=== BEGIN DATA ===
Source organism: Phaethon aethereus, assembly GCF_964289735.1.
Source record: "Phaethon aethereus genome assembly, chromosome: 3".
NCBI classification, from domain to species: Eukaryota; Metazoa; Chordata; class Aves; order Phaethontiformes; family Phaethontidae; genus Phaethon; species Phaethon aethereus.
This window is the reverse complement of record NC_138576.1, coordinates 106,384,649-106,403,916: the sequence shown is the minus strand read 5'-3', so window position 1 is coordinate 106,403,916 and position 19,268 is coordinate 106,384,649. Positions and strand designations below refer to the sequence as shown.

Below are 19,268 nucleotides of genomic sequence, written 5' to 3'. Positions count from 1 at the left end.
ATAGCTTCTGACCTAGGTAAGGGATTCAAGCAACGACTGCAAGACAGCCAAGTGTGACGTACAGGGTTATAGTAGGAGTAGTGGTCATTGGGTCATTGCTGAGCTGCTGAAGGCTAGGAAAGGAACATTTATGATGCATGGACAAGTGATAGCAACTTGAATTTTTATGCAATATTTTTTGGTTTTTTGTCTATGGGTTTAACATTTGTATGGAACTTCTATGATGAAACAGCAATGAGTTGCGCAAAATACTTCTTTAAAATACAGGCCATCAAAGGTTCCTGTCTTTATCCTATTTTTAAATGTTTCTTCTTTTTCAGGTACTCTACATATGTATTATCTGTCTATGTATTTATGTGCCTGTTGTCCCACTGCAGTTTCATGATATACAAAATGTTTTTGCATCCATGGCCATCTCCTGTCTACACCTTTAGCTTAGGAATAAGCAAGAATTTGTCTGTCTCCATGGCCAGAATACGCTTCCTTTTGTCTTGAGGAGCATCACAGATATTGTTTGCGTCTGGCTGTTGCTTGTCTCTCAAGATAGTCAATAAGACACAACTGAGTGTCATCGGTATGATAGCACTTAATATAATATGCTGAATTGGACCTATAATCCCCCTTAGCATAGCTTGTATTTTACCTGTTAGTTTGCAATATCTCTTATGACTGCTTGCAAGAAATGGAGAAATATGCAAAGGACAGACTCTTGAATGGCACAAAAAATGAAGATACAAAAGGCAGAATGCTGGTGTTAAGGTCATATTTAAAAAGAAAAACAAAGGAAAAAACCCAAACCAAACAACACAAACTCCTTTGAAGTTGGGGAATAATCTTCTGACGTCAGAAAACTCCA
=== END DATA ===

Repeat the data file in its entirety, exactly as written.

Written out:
Source organism: Phaethon aethereus, assembly GCF_964289735.1.
Source record: "Phaethon aethereus genome assembly, chromosome: 3".
NCBI classification, from domain to species: Eukaryota; Metazoa; Chordata; class Aves; order Phaethontiformes; family Phaethontidae; genus Phaethon; species Phaethon aethereus.
This window is the reverse complement of record NC_138576.1, coordinates 106,384,649-106,403,916: the sequence shown is the minus strand read 5'-3', so window position 1 is coordinate 106,403,916 and position 19,268 is coordinate 106,384,649. Positions and strand designations below refer to the sequence as shown.

Below are 19,268 nucleotides of genomic sequence, written 5' to 3'. Positions count from 1 at the left end.
ATAGCTTCTGACCTAGGTAAGGGATTCAAGCAACGACTGCAAGACAGCCAAGTGTGACGTACAGGGTTATAGTAGGAGTAGTGGTCATTGGGTCATTGCTGAGCTGCTGAAGGCTAGGAAAGGAACATTTATGATGCATGGACAAGTGATAGCAACTTGAATTTTTATGCAATATTTTTTGGTTTTTTGTCTATGGGTTTAACATTTGTATGGAACTTCTATGATGAAACAGCAATGAGTTGCGCAAAATACTTCTTTAAAATACAGGCCATCAAAGGTTCCTGTCTTTATCCTATTTTTAAATGTTTCTTCTTTTTCAGGTACTCTACATATGTATTATCTGTCTATGTATTTATGTGCCTGTTGTCCCACTGCAGTTTCATGATATACAAAATGTTTTTGCATCCATGGCCATCTCCTGTCTACACCTTTAGCTTAGGAATAAGCAAGAATTTGTCTGTCTCCATGGCCAGAATACGCTTCCTTTTGTCTTGAGGAGCATCACAGATATTGTTTGCGTCTGGCTGTTGCTTGTCTCTCAAGATAGTCAATAAGACACAACTGAGTGTCATCGGTATGATAGCACTTAATATAATATGCTGAATTGGACCTATAATCCCCCTTAGCATAGCTTGTATTTTACCTGTTAGTTTGCAATATCTCTTATGACTGCTTGCAAGAAATGGAGAAATATGCAAAGGACAGACTCTTGAATGGCACAAAAAATGAAGATACAAAAGGCAGAATGCTGGTGTTAAGGTCATATTTAAAAAGAAAAACAAAGGAAAAAACCCAAACCAAACAACACAAACTCCTTTGAAGTTGGGGAATAATCTTCTGACGTCAGAAAACTCCA